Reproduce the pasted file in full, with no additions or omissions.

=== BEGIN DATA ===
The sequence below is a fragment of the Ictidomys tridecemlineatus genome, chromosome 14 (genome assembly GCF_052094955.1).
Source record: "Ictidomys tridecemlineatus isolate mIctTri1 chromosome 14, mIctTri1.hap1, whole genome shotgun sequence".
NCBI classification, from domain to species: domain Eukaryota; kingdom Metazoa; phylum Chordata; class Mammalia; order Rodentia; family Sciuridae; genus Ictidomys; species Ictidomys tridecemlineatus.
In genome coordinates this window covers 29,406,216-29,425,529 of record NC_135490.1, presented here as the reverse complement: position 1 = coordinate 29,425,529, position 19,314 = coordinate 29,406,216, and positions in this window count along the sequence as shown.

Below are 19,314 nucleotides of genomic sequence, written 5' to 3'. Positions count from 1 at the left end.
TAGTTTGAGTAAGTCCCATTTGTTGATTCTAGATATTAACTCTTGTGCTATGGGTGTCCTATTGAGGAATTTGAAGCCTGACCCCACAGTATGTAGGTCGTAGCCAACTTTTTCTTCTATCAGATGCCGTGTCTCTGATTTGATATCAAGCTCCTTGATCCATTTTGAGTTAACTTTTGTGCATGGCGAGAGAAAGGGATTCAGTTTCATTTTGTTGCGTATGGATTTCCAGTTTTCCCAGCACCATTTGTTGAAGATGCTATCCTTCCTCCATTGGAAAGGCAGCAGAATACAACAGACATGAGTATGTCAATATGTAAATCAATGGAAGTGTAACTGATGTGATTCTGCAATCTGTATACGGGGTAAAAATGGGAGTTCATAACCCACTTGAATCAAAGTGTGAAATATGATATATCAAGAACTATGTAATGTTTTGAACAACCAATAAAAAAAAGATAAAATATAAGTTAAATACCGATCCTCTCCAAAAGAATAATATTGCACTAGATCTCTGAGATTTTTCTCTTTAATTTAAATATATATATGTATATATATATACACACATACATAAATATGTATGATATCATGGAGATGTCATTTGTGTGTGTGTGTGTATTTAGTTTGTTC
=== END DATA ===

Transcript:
The sequence below is a fragment of the Ictidomys tridecemlineatus genome, chromosome 14 (genome assembly GCF_052094955.1).
Source record: "Ictidomys tridecemlineatus isolate mIctTri1 chromosome 14, mIctTri1.hap1, whole genome shotgun sequence".
NCBI classification, from domain to species: domain Eukaryota; kingdom Metazoa; phylum Chordata; class Mammalia; order Rodentia; family Sciuridae; genus Ictidomys; species Ictidomys tridecemlineatus.
In genome coordinates this window covers 29,406,216-29,425,529 of record NC_135490.1, presented here as the reverse complement: position 1 = coordinate 29,425,529, position 19,314 = coordinate 29,406,216, and positions in this window count along the sequence as shown.

Below are 19,314 nucleotides of genomic sequence, written 5' to 3'. Positions count from 1 at the left end.
TAGTTTGAGTAAGTCCCATTTGTTGATTCTAGATATTAACTCTTGTGCTATGGGTGTCCTATTGAGGAATTTGAAGCCTGACCCCACAGTATGTAGGTCGTAGCCAACTTTTTCTTCTATCAGATGCCGTGTCTCTGATTTGATATCAAGCTCCTTGATCCATTTTGAGTTAACTTTTGTGCATGGCGAGAGAAAGGGATTCAGTTTCATTTTGTTGCGTATGGATTTCCAGTTTTCCCAGCACCATTTGTTGAAGATGCTATCCTTCCTCCATTGGAAAGGCAGCAGAATACAACAGACATGAGTATGTCAATATGTAAATCAATGGAAGTGTAACTGATGTGATTCTGCAATCTGTATACGGGGTAAAAATGGGAGTTCATAACCCACTTGAATCAAAGTGTGAAATATGATATATCAAGAACTATGTAATGTTTTGAACAACCAATAAAAAAAAGATAAAATATAAGTTAAATACCGATCCTCTCCAAAAGAATAATATTGCACTAGATCTCTGAGATTTTTCTCTTTAATTTAAATATATATATGTATATATATATACACACATACATAAATATGTATGATATCATGGAGATGTCATTTGTGTGTGTGTGTGTATTTAGTTTGTTC